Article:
Paper flowers are crafted to give the impression that they are, in fact, the real deal. And maker Jennifer Tran of Papetal achieves just that.
She begins by examining the flowers she wants to create, dissecting them layer by layer to understand exactly how each flower is formed. "I enjoy looking at the variety in shapes of petals from each flower, seeing their beauty and uniqueness," she tells Martha Stewart Living exclusively. "I love discovering the little imperfections like brown marks and bruises that make each flower so unique. After the initial study, I then experiment with different materials and methods of construction. Sometimes, I get it right at first go. Other times, it take weeks or months to arrive at a version that I can be happy with."
And what next? Tran shares a few of her tricks with us.
1. Begin Your Bouquet with the Leaves
Tran tells us that green fillers like leaf branches and vines are such an important part of the arrangement that she usually spends double the time on leaves than on flowers. To make these leaves she has two different methods. "The first method involves simple cupping of 180GSM Italian crepe paper, which usually takes about five hours for a luscious looking bouquet." Tran explains. "The second method requires individual construction of each leaf using double-sided German, or Gloria paper. This method delivers a more realistic result but can take up to a week of construction." Tran tells us she makes the decision on which type of leaf to make based on budgets and deadlines. In a regular bouquet, the green fillers can take anywhere from one to two days to create.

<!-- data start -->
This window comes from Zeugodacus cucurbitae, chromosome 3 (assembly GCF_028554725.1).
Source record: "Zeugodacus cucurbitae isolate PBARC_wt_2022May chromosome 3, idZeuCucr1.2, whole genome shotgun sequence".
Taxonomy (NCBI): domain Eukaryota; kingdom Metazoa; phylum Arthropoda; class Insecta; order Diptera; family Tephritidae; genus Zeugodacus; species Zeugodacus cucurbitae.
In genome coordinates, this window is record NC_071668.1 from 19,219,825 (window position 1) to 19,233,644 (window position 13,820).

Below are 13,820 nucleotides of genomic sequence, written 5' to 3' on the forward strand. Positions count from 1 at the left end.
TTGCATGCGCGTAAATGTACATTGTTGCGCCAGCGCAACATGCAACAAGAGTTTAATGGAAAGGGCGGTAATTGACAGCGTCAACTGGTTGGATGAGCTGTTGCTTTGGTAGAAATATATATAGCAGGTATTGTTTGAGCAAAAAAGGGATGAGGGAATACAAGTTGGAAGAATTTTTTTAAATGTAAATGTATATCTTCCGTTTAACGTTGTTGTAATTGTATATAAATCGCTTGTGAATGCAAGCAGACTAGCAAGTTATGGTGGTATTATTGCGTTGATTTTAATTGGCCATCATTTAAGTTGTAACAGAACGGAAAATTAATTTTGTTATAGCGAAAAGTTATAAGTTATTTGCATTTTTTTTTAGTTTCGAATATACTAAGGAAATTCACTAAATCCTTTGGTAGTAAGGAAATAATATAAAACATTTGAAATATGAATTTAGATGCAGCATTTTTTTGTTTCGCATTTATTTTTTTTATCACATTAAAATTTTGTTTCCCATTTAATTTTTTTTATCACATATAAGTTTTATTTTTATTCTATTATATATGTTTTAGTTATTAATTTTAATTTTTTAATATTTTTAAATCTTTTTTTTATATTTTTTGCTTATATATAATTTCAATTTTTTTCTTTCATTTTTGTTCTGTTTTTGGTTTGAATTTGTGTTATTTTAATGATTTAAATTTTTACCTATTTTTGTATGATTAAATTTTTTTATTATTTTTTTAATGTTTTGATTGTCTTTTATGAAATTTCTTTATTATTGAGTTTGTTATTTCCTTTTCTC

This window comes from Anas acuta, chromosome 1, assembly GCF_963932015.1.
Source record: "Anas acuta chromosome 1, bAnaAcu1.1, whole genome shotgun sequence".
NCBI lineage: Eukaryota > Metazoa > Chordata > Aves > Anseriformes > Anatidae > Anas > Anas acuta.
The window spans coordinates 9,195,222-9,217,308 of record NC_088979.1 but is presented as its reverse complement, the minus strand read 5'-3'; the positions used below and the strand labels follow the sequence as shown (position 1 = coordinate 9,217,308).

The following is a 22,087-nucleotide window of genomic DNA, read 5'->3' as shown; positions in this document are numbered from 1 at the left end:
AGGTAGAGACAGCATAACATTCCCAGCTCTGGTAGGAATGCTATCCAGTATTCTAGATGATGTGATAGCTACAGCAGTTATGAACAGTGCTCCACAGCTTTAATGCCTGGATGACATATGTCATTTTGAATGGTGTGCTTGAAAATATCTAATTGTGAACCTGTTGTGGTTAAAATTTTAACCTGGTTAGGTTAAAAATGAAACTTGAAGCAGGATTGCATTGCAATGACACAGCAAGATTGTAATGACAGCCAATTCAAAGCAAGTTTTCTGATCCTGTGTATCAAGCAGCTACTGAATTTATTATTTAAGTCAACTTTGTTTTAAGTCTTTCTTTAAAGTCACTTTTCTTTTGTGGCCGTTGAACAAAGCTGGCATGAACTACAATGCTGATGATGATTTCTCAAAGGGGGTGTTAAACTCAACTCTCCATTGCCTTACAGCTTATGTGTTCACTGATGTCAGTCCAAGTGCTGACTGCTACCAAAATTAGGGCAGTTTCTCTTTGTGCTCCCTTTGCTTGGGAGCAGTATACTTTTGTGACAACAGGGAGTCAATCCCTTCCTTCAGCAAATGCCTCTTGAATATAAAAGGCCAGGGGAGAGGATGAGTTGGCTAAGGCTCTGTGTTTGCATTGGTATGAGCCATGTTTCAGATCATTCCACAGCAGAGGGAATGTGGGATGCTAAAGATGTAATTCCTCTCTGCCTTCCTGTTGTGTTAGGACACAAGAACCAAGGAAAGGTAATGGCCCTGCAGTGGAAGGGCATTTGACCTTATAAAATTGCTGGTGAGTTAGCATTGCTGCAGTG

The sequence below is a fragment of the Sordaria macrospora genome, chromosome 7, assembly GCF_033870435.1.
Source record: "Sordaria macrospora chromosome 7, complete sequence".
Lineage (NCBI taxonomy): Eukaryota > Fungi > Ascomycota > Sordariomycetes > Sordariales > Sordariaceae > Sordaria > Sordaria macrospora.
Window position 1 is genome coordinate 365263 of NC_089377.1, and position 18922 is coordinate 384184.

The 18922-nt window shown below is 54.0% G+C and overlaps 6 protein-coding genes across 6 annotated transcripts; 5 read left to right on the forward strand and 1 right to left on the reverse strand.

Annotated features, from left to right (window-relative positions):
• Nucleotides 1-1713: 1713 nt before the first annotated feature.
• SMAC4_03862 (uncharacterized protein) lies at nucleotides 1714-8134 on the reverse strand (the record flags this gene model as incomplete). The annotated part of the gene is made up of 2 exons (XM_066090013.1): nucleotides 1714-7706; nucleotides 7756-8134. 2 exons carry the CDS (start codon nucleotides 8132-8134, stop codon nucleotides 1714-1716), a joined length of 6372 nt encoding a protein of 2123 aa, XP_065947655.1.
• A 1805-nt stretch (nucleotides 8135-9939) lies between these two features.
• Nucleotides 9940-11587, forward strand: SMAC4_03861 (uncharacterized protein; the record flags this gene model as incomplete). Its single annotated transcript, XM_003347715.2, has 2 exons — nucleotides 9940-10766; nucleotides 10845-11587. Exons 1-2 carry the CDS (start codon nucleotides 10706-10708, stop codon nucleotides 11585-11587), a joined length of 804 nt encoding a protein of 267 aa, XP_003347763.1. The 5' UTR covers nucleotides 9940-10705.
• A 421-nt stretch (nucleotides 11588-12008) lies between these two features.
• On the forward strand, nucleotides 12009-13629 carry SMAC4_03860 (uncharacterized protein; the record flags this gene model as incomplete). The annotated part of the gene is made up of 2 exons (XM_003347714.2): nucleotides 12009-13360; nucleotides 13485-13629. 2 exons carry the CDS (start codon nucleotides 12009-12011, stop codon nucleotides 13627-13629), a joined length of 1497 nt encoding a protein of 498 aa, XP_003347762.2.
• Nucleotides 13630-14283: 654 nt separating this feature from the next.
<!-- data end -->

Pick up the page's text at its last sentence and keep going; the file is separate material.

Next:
2. Painting the Petals Gives More Depth
Don't be afraid to dedicate extra time to the details. Tran tells us that when making a camellia flower, she'll spend at least a day cutting the petals and painting each individual petal by hand so that they appear realistic.
3. Always Choose Quality Paper
Tran tells us that if a client wants something done fast or long-distance shipping is involved, she'll use 180GSM Italian crepe paper. "This heavy-weight paper is very durable and easy to sculpt. I can cut, curl and cup three to five petals at once and they still hold their shape quite nicely," she says. "If I make a mistake with the curling, it can be easily fixed by reversing the process. Or if I overstretch the paper, I can just scrunch it back and cup it again. Additionally, the 180GSM paper has such a heavy texture that it can deliver quite a bold & dramatic effect for window displays or photoshoots." The downside of this paper Tran tells us, is that the petals never look as realistic as when she's using 60GSM Italian crepe paper.
60GSM Italian crepe paper has such a fine texture, making it Tran's paper of choice when making faux flowers. "When it comes to working with this fine paper, I do need to handle it with care to avoid damage. Any mistake I make with the shaping is hard to reverse as even a minor fold can be visible. The coloring can be quite challenging too. If I do a wet-wash (wet petal with water, then apply paint over it), I need to be very fast, otherwise the petal gets too soft and can start breaking. Then I need to wait for the petals to completely dry before I can start assembling them."
Thinking of trying your hand at making paper flowers? Then you'll want to take a look at Tran's book Flowersmith: How to Handcraft and Arrange Enchanting Paper Flowers, which contains over 30 paper flower and foliage projects with easy step-by-step instructions.
Feeling inspired? Watch our easy tutorial on how to make paper flowers: